It’s Time for Building Product and Material Manufacturers to Drive the Digital Age
Building product and material manufacturers have an opportunity to be leaders in market-facing technology adoption and create stickiness and loyalty with their customers. Here’s why now is the time to make the move.
By Paul Giovannoni
Digital transformation isn’t easy for any industry. Even tech-savvy organizations struggle with issues like employee pushback, age-old cultural norms, the cost of integrating new technologies, and a lack of digital expertise needed to lead these initiatives. Despite the challenges, the push to transform organizations, processes and customer experiences through the use of technology continues. That means organizations can either get onboard or risk being left behind. This is especially true right now in the construction industry.
This presents opportunities and challenges for building product and material manufacturers, as the current state of digital transformation varies widely at all steps of the construction value chain they serve. For example, some contractors, architects and engineers are well to the right on the adoption curve (e.g., DPR, Fortis, McCarthy and Katerra), while the vast majority of the market lies somewhere in the middle. Some stragglers are lagging behind the pack and hanging far to the left on the adoption curve.
In this article, we explore the key issues that keep manufacturers from developing and adopting technology, explain keys to a successful technology strategy, and show why now is the time for manufacturers to begin heading down the path to successful digital transformation and engagement.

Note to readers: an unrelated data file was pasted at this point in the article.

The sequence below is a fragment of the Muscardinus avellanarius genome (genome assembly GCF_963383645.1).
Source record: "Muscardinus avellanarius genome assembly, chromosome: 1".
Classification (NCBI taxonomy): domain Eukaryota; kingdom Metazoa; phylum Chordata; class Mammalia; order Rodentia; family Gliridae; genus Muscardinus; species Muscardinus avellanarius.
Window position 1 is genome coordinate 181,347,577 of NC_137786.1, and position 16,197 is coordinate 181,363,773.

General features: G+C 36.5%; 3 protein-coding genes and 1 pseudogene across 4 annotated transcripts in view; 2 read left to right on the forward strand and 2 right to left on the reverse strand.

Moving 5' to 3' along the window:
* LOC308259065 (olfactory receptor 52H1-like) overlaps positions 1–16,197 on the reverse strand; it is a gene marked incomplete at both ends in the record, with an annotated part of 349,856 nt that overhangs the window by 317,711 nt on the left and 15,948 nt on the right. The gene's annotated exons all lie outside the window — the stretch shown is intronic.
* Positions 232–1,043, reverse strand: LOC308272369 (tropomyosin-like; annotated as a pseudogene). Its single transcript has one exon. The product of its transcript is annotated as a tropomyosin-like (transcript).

From Laggard to Leader
To no one’s surprise, the construction industry is a “laggard” in terms of its adoption and promotion of technology. And it’s not only financial investment and organizational commitment to technology that is lacking; receptiveness to technology as a whole is also limiting adoption. Stuck in their old ways of doing things, many companies are reluctant to change processes, train their people, and pioneer more innovative approaches in construction. As a result, even the companies that are leading the pack with digital transformation can’t carry the whole industry.
For decades, manufacturers have been dealing with secondhand information in a game not too different from the “telephone” game that children play. Contractors talked to distributors or sales reps, who then conveyed their interpretation of the information to the manufacturers. Unsure of what their end customer really wanted—or what their key pain points were—manufacturers were left to their own devices and a lot of guesswork to figure out the answers to those questions.
This long-standing system creates many challenges for manufacturers, one of which being how they develop and implement market-facing technology to engage their customers. Nearly all our manufacturing clients know they must act and have a technology strategy, but most don’t know what it should be because they don’t know where their customers are along the technology adoption spectrum or how to add value through technology. Oftentimes, when manufacturers do get the direct interface to speak to contractors, the contractors cannot articulate what they want regarding technology. This uncertainty in part creates a hesitation to act or uncertainty on what to actually do. This leaves the door of opportunity open wide for the forward-looking manufacturers willing to take the leap through effectively harnessing technology in order to strengthen customer relationships and ultimately be the preferred supplier.
Stickier Customer Relationships Wanted
The manufacturer that moves too slowly could get left behind as its competition becomes easier to work with, provides additional services, creates “stickier” customer relationships or simply builds a better mousetrap through…